Taylor Swift is tipping to become a billionaire: It has sent fans on a spin over whether her earnings are ethical

“How can Taylor Swift be an immoral billionaire if all she does is sing and give concerts?” asked a fan on TikTok.
Another fan said, “Taylor Swift is the only billionaire allowed to exist.”
Another replied: “Billionaires are literally hoarders of wealth.”
It’s a debate that’s been going around ever since Forbes made the huge claim that singer-songwriter Taylor Swift could join the three-parter club on her “Eras” world tour this year.

Swift is currently worth $570 million USD ($824 million) according to Forbes, and Billboard estimates that she will earn about the same amount from her upcoming tour.

Even if the estimate is an overshow, Swift only needs a fraction of the computation to pass the main stage (at least if you’re calculating in Australian dollars).

The debate is heating up now, and fans — known as Swifties — are wondering if they can continue to support a star who sits on that much cash.

Disagreement between her fans

Since the prediction was made in late December, fans have been obsessed with how ethical it is to make making a billion dollars every step of the way.
Questions in the comments and in the videos ask who makes the goods. Are they working reasonable hours and being paid appropriately?

Did she really need to release that much merchandise? Are their tickets sold to fans at a reasonable price?

Comments section in TikTok video discussion of Taylor Swift’s fortune. credit: Tik Tok

The discussion gets even murkier when you notice a Facebook group with thousands of members called “Broke Swifties” to help resell items at “affordable prices.”

Many people online are quick to note Swift’s history of philanthropy with donations made to a long list of causes. Others notice the huge landmark that will mark it. It would make Swift the first woman to become a billionaire just from being a musician. Rihanna’s billions (estimated at $1.4 billion ($2 billion)) come primarily from commercial ventures.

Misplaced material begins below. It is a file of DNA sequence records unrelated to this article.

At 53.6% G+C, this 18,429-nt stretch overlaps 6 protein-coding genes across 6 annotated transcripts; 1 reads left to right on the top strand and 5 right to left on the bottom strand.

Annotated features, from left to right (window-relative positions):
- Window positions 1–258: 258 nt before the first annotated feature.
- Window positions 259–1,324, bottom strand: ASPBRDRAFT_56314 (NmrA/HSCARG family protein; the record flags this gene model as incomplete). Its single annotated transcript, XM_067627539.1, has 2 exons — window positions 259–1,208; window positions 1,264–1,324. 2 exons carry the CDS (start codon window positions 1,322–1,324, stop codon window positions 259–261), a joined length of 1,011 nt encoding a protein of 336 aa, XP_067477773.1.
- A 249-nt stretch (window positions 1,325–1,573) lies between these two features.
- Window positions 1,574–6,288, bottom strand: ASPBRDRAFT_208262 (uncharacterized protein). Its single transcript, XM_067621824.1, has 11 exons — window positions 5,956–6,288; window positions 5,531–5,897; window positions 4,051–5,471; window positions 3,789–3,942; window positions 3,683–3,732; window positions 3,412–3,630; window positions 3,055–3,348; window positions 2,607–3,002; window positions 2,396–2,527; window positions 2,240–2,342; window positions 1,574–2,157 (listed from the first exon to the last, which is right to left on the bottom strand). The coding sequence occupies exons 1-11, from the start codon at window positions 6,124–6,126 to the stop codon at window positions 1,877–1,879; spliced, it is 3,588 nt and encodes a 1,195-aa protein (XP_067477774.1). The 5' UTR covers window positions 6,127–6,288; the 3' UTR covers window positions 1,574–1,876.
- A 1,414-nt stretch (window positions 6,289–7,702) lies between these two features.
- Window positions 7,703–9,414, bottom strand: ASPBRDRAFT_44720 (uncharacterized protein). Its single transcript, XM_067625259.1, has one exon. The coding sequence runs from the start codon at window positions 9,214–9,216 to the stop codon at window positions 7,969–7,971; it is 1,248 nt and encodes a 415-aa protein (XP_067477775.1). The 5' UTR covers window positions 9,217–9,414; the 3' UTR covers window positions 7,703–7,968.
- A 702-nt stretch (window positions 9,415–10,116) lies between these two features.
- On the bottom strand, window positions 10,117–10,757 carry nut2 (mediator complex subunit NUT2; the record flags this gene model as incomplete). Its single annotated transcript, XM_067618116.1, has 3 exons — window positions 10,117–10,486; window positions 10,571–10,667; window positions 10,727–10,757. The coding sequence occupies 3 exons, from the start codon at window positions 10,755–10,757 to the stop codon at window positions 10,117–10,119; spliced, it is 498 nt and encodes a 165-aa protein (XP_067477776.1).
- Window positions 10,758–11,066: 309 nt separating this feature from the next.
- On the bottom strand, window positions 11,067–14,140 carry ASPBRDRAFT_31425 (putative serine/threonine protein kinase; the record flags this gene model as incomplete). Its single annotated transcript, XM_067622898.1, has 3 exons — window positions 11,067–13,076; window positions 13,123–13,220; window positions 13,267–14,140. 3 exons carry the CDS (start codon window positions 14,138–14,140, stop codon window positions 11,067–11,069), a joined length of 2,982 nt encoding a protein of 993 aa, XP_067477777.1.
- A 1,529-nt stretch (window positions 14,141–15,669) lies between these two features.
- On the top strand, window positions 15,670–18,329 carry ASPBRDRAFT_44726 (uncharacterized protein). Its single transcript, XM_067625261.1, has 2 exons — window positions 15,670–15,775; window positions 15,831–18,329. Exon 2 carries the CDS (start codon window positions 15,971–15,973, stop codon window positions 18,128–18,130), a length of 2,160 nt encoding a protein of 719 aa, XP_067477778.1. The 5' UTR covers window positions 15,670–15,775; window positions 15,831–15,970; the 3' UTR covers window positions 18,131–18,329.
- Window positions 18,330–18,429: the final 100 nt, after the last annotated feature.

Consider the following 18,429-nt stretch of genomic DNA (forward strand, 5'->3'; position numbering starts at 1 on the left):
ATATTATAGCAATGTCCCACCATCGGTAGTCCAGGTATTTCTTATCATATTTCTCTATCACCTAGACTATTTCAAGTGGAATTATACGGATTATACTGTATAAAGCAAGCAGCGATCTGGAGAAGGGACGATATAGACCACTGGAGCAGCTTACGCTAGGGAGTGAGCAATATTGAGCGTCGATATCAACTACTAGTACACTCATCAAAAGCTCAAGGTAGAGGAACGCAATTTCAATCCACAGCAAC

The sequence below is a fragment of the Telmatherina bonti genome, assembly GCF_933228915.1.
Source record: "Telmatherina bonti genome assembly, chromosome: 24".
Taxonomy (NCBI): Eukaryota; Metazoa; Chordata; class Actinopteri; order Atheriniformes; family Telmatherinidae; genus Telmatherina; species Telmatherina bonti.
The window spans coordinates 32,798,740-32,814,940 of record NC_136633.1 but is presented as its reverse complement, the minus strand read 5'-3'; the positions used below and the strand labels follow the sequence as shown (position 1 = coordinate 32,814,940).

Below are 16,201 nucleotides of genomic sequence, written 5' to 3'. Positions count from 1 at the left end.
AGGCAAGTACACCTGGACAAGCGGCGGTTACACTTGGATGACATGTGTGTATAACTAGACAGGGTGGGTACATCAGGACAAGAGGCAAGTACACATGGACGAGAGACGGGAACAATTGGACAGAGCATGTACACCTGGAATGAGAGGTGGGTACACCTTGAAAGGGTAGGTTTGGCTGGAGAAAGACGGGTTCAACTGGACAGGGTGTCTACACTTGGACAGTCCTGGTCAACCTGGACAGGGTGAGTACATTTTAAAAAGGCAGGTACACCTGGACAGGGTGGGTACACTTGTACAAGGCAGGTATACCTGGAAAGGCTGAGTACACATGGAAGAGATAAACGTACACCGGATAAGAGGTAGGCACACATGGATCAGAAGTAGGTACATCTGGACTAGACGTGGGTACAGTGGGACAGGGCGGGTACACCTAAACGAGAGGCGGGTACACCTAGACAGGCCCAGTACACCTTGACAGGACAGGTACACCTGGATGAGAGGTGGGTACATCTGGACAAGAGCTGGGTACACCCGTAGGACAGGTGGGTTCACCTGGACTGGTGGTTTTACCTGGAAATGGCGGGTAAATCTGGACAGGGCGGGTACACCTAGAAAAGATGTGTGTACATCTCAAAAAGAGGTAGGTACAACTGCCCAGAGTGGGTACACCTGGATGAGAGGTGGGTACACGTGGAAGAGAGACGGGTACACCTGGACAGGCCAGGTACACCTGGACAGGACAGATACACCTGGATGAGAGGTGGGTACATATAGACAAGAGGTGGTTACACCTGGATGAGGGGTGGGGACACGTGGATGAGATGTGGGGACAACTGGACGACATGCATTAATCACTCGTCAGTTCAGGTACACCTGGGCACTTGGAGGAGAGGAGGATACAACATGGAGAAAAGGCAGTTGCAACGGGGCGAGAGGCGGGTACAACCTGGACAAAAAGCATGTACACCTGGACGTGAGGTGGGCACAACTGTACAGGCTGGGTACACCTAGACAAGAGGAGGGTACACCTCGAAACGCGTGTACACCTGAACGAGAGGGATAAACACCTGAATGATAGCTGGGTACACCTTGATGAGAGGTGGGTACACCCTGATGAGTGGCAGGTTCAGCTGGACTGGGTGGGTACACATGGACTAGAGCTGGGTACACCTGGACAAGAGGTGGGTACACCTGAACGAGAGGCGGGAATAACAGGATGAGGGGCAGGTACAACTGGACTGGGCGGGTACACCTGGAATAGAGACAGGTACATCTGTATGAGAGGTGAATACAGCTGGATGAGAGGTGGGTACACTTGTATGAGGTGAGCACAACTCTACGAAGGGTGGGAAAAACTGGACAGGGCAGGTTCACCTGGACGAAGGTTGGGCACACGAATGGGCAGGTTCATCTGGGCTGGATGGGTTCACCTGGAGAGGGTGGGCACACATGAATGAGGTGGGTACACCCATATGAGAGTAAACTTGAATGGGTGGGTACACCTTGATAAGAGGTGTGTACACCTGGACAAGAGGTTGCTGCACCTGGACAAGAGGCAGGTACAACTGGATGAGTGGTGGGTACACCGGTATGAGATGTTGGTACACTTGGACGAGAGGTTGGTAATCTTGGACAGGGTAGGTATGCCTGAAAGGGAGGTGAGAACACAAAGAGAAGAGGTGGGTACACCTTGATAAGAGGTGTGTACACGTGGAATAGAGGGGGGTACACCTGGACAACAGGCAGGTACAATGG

Jacinta Bailey, an Australian fan of 12 years ago, said the news had been on her mind ever since fans took to TikTok to share where they were.

Stack of albums and vinyl.

A collection of Jacinta Bailey merchandise, with multiple releases from the “Midnights” album. Source: supplied

“Obviously we don’t know her as a person although part of the brand is making you feel [she’s] The girl next door, she’s your best friend.”

But the “girl next door” might be on the cusp of a billion dollars – and that changes things for Jacinta.
“I think I will continue to support her as a fan, but I don’t think billionaires should exist and I think it’s impossible to be an ethical billionaire…
“At this point, I think it becomes an act of robbery from ordinary people to hoard wealth without using it to improve one’s life and to accumulate wealth simply for the sake of wealth.”
She adds, “But then again, there is a lot of conversation about exactly how much control artists have over this kind of thing. Can we get crazy?”

Jimmy Dubois, 40, is another longtime Queensland fan. She said Swift deserved the monetary achievement, saying, “She earned it, and it didn’t fall into her lap.”

A woman stands next to a poster of Taylor Swift.

Australian fan Jamie DuBois said that the singer worked hard for her success. Source: supplied

She also suspects that such questions will be asked of her male counterparts.

“She had to constantly reinvent herself and prove herself over and over again to get where she is.”

Can an “ethical billionaire” exist?

Hoping to lead by example, billionaire founder of Patagonia, Yvonne Chouinard, has relinquished his wildly successful outerwear brand to a uniquely structured, not-for-profit trust. It is designed to pump all profits into saving the planet.

“As of now, the land is our sole shareholder,” the company declared. All profits, in perpetuity, will go to our mission to “save our planet.”

A man wearing a button-up is standing in a shop.

Patagonian billionaire Yvon Chouinard has abandoned his entire company to fight the Earth’s climate devastation. credit: Jean-Marc Jeboux / Getty Images

Last July, billionaire Bill Gates once again vowed to give away his fortune, adding that he would eventually “give up” from the list of the world’s richest people. the He said he has an “obligation” to give his resources back to the community.

Australian billionaire and co-founder of software company Atlassian Mike Cannon-Brookes has pledged $1.5 billion with his wife to help curb global warming, according to a report in the Australian Financial Journal last August.